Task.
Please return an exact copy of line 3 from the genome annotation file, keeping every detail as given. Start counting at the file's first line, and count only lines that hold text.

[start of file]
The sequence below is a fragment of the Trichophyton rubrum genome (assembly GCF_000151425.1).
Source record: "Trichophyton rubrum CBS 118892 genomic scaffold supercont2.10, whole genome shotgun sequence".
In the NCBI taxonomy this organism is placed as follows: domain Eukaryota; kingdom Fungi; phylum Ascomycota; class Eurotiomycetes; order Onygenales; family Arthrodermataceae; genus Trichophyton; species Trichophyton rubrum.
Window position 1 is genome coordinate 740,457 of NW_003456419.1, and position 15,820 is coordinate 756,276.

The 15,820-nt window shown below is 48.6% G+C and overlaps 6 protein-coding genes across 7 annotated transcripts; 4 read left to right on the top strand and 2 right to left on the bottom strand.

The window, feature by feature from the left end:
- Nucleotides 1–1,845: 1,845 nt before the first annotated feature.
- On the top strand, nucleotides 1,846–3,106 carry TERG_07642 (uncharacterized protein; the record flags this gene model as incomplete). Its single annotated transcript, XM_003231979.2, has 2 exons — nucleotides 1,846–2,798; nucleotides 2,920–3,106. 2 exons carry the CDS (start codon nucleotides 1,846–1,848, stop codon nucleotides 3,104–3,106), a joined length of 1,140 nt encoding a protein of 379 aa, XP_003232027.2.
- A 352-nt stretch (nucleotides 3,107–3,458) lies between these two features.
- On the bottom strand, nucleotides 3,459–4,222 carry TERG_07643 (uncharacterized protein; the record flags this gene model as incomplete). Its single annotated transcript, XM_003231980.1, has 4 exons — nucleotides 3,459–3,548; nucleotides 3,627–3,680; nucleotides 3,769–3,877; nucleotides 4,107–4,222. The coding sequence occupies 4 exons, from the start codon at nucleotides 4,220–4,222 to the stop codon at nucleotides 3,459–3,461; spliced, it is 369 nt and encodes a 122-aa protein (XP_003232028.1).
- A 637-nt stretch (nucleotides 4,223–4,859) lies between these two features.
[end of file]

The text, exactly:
In the NCBI taxonomy this organism is placed as follows: domain Eukaryota; kingdom Fungi; phylum Ascomycota; class Eurotiomycetes; order Onygenales; family Arthrodermataceae; genus Trichophyton; species Trichophyton rubrum.